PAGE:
The former Sisters of St. Francis convent on Syracuse's North Side.

The convent, located on Grant Boulevard on Syracuse's North Side, is the only site officials looked at in New York that passed its initial inspection. 

Just how many kids would live at the convent?

The government has been mum on that one. Cassella says at one point, about 200 nuns lived at the convent. So that's a rough estimate.

"I think the general feeling was that we have a lot of what they were looking for," Cassella said. "There's a lot of space here."

The facility also includes classrooms, a gym and industrial kitchens.

Of course, government officials could reconfigure dorm rooms, or use some of the common rooms to house children, too, which would boost capacity.

And how long would the convent be used to house children?

It's hard to say. Federal officials haven’t given the city or convent any indication on that. A lot depends on if the flow of children subsides.

Cassella says she wouldn't want to pinpoint a timeline, but if the government were to come in, it would probably be for more than a week or two, she speculates.

"It could be six months, it could be a year, could be two years," she said. "But do I want to say definitely to the community that that's how long the kids are going to be here? I just don't have any idea."

She bases those numbers off what she's heard from other sites that have been reviewed.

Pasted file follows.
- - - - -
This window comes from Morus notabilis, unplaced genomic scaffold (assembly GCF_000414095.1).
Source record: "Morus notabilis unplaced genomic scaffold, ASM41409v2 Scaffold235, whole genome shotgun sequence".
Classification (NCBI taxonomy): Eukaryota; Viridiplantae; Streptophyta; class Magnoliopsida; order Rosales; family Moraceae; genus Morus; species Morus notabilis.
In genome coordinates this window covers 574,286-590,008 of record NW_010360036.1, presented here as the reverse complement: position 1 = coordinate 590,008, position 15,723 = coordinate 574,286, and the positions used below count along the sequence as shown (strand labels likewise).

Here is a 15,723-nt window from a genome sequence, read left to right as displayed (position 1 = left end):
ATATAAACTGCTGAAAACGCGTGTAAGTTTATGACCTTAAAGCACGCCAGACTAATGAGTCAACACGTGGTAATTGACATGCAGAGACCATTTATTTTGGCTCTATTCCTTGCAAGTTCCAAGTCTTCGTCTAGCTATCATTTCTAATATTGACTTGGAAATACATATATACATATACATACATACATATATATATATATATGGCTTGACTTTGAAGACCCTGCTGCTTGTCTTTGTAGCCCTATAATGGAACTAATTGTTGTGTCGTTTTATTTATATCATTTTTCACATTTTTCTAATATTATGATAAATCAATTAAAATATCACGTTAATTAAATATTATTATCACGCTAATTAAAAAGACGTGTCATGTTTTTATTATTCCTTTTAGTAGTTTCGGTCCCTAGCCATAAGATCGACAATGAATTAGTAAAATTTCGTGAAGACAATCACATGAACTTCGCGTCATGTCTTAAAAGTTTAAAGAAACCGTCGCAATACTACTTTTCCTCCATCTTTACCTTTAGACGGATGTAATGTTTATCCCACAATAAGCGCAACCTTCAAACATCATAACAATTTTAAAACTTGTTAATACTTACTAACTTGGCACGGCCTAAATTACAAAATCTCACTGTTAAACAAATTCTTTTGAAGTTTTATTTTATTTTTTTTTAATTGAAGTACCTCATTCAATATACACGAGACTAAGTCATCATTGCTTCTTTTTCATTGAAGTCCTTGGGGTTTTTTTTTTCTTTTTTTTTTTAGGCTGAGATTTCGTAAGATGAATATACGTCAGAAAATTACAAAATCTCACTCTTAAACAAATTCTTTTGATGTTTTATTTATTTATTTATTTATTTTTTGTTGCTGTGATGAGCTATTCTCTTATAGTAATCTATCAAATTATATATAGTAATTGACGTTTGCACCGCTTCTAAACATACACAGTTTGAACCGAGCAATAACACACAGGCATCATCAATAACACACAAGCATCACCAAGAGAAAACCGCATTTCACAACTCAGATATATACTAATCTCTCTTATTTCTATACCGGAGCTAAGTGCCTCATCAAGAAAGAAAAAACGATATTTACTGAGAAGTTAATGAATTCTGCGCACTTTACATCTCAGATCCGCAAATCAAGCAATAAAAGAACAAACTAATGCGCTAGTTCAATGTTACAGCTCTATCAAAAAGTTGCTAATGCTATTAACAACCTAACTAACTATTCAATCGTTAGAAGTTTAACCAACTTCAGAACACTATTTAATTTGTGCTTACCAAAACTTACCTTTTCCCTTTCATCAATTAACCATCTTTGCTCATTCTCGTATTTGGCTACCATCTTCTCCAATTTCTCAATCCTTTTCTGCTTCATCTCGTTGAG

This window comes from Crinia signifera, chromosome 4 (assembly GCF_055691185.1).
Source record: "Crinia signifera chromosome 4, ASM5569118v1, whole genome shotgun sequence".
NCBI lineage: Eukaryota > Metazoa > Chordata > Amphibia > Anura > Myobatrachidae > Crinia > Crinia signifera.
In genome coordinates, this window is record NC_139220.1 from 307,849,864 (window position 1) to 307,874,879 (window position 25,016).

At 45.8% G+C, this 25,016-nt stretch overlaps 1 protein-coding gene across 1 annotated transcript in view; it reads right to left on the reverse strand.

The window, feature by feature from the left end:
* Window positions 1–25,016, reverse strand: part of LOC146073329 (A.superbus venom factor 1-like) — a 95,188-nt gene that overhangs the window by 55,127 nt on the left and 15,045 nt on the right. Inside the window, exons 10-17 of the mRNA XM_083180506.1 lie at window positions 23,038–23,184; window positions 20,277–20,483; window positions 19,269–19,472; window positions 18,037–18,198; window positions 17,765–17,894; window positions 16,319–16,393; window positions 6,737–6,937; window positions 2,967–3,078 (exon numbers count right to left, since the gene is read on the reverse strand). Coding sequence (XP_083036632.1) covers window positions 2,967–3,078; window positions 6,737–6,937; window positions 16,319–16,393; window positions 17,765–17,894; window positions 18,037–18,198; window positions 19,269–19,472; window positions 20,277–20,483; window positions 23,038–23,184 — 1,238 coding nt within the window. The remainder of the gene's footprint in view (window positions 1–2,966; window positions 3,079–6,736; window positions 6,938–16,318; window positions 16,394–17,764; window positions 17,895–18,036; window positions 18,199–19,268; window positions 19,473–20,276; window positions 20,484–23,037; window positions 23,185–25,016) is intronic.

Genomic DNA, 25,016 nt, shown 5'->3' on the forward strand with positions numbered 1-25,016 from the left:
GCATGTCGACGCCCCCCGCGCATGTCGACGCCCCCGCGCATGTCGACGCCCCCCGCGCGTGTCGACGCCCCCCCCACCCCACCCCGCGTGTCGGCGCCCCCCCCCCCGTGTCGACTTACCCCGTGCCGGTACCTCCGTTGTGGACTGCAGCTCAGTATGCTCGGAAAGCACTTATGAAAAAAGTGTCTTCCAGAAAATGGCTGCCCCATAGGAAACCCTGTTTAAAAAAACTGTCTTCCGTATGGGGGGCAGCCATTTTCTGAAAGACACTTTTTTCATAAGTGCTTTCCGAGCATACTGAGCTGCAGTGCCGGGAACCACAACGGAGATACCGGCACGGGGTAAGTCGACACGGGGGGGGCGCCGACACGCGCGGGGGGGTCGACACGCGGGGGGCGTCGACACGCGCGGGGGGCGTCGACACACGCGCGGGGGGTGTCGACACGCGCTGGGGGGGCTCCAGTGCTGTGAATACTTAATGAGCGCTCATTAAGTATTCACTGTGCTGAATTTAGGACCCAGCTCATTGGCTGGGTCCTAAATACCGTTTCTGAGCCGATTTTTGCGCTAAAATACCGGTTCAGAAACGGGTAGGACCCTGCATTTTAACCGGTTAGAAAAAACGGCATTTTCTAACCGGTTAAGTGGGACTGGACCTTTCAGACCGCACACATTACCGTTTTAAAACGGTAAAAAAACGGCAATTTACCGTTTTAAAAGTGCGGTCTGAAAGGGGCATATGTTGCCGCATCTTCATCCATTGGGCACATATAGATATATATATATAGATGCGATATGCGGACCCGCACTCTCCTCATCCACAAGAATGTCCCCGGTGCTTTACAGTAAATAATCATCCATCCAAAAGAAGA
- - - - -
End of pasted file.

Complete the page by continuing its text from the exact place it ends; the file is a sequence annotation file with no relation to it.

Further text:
What kind of burden will it put on the city?

In an interview with WRVO’s Campbell Conversations, Mayor Miner reiterated that the federal government will pay for the housing and care of the kids. 

Credit Ryan Delaney / WRVO
A woman holds a sign at a community meeting about housing migrant children.

"I'm confident in both the conversations I've had orally and in written conversations that the federal government picks up the costs associated with this facility," Miner told host Grant Reeher.

"Now look, are they going to use our water? Of course. If a child breaks his arm on the facility are they going to go to our hospital? Of course."

So far, federal officials have reported no major cases of illness or violence at the shelter sites. The kids are given an initial medical and mental health check when they cross the border and are taken into custody.

But neighbors of the convent worry children will get out and increase crime on the North Side.

"While we certainly want the children to be secure and certainly want the neighborhood to be secure, we don't want a prison in the middle of the neighborhood," Cassella said.

When will they come?

That's another one that's hard to answer.

Rep. Dan Maffei (D-Syracuse) says he's been reaching out to federal officials, but with not much luck.

They have not been able to give me an update, mainly because they simply don't have any information to report," he said in an interview.

But Congress did not vote on funding the president requested this summer that would likely pay for this site before it went on recess until after Labor Day. That means we probably won't hear anything for at least a few weeks.

Until then, the Sisters of St. Francis convent remains on the market. If someone else comes along and rents or buys the property, Cassella points out, the whole plan could be scrapped.